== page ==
Crazy Rich Gringos

This guy Chris Salans has ridden the Ubud tourism wave to some significant successes. This picture is his cookbook for sale at the airport gift shop.

Chuck’s ex’s daughter went to school with Chris at Tufts. We ate at his second restaurant, called Spice, hoping to say hello. But he doesn’t actually show up much any more apparently.

The food was fine, with creative combinations, on a par with good resort town restaurants in the States,,, and US prices to match.

Tegalalang rice paddies

After lunch we gambled that the rain would stop and headed to the World Heritage Site Tegalalang rice paddies.

The rain did stop and held off while I walked rim to rim to rim. Impossibly steep, intricately engineered waterways, lots and lots of tourists.

It was interesting to see different people navigate the muddy paths. I saw a Chinese girl in white ballet flats and a flowy pleated skirt do the whole walk without a drop of mud on her, and a European in sturdy REI travel clothes who was utterly covered in goop.

Warung de Koi

We were hungry after all that coffee, and so we followed Kadek’s recommendation to lunch at the Warung de Koi. As a professional driver, he seemed to know the spots that would take care of us and also take care of him. Win win.

We sat in a little raised pavilion, open to the sides under a thick thatched roof and watched the rain fall into the koi pond. We enjoyed both the Western and Indonesian food. I couldn’t tell one Mie Goreng (fried noodles which I ate at least once each day) from the next, but they were all pretty good.

Have another cup

Lee hadn’t seen a coffee plantation, and Chuck and I were both willing to do it again, so Kadek took us to one. See, said the guy who showed us around, like the Hollywood sign!!

The tour was pretty similar to the previous one, but a little better overall. Here’s some specimen plants, here’s the coffee processing, interactive this time…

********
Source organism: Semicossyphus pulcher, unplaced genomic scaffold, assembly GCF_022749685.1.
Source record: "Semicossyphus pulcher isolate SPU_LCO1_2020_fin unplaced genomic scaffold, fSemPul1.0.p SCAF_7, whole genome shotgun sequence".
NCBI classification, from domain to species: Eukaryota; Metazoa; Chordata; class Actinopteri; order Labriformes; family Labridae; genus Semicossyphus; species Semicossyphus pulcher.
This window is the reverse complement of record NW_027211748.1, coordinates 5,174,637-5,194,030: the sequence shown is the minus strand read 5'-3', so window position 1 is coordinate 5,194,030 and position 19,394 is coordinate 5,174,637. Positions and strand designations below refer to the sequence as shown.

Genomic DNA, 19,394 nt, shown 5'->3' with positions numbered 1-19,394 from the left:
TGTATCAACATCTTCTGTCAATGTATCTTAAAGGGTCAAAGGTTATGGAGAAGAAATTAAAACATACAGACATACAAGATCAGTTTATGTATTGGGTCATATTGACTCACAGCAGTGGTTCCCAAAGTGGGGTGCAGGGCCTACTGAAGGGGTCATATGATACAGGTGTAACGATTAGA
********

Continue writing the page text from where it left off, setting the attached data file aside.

Hot work and a hard life. I would not want to bet which of us is older.

Then on to the tasting, including a cup of the Kopi Luwak, the famous civet cat poop beans. For the record, it was a good cup of coffee, but I’m not gonna be shelling out the $50+ per pound on a regular basis.

We got to pet a sleepy (probably drugged, now I think of it) civet, and then exited through the gift shop.

Woulda bought a poo hunter t-shirt, but all they had was an Asian medium size… which I definitely am not.

Tirta Empul

On our final full day in Ubud, our Airbnb host Kadek took us on a sightseeing tour. We originally planned to do a bike tour, but seeing the amount of traffic on the roads convinced us otherwise.

Luckily, Kadek is also a driver, so he knew just where to take us.

First stop, the ATM for another couple million rupiah. Second stop, the Tirta Empul holy water purification temple. Real Balinese Hindus come here to pray and wash away sins. The Eat, Pray, Love set (who constituted the majority of people we saw in the baths) do the same, although if anything they take it even more seriously. And tourists like us come to take pictures.

The temple grounds are really beautiful. I find the Balinese carvings and sculptures to be really evocative… their mythological creatures somehow seem just exactly mythological enough.

Everyone has to wear a sarong, which they give you on the way in.

The Balinese Hindu calendar seems to be neither lunar nor solar according to the explanations we got. There are ceremonies and rituals at odd intervals, and then more that happen for births, deaths, marriages, and so on. There’s a good time to start a business, a good time to get engaged, and so on. So with all that complexity, we had no idea what the big procession we witnessed was all about… but it was pretty impressive!

After all the offerings were put on a table, many of the marchers got to take a break in the shade. Out comes the phone, and snacks.

Then more parading of fancy and apparently weighty icons, and the big shaggy dragon brought up the rear.

It was all in all a really special place, mystifying but benignly so. Kadek did us a solid on the way out by getting the door guard to let us skip the enormous handicraft bazaar they funnel you through on the way out.


The internet is awash in pictures of overloaded scooters in various places. We were impressed with this guy’s ingenuity and patience as he lashed this scaffolding to his trusty steed.

A few minutes later he came back for some long sections of pipe. He hoisted them on his shoulder and drove away one-handed. What could possibly go wrong?

Rain, rain, go away

It rained every day if our visit, but not for long. We only got caught outside once, forcing us to buy unneeded plastic ponchos. Otherwise, we got to watch from cover of one sort or another. The short bursts were truly impressive.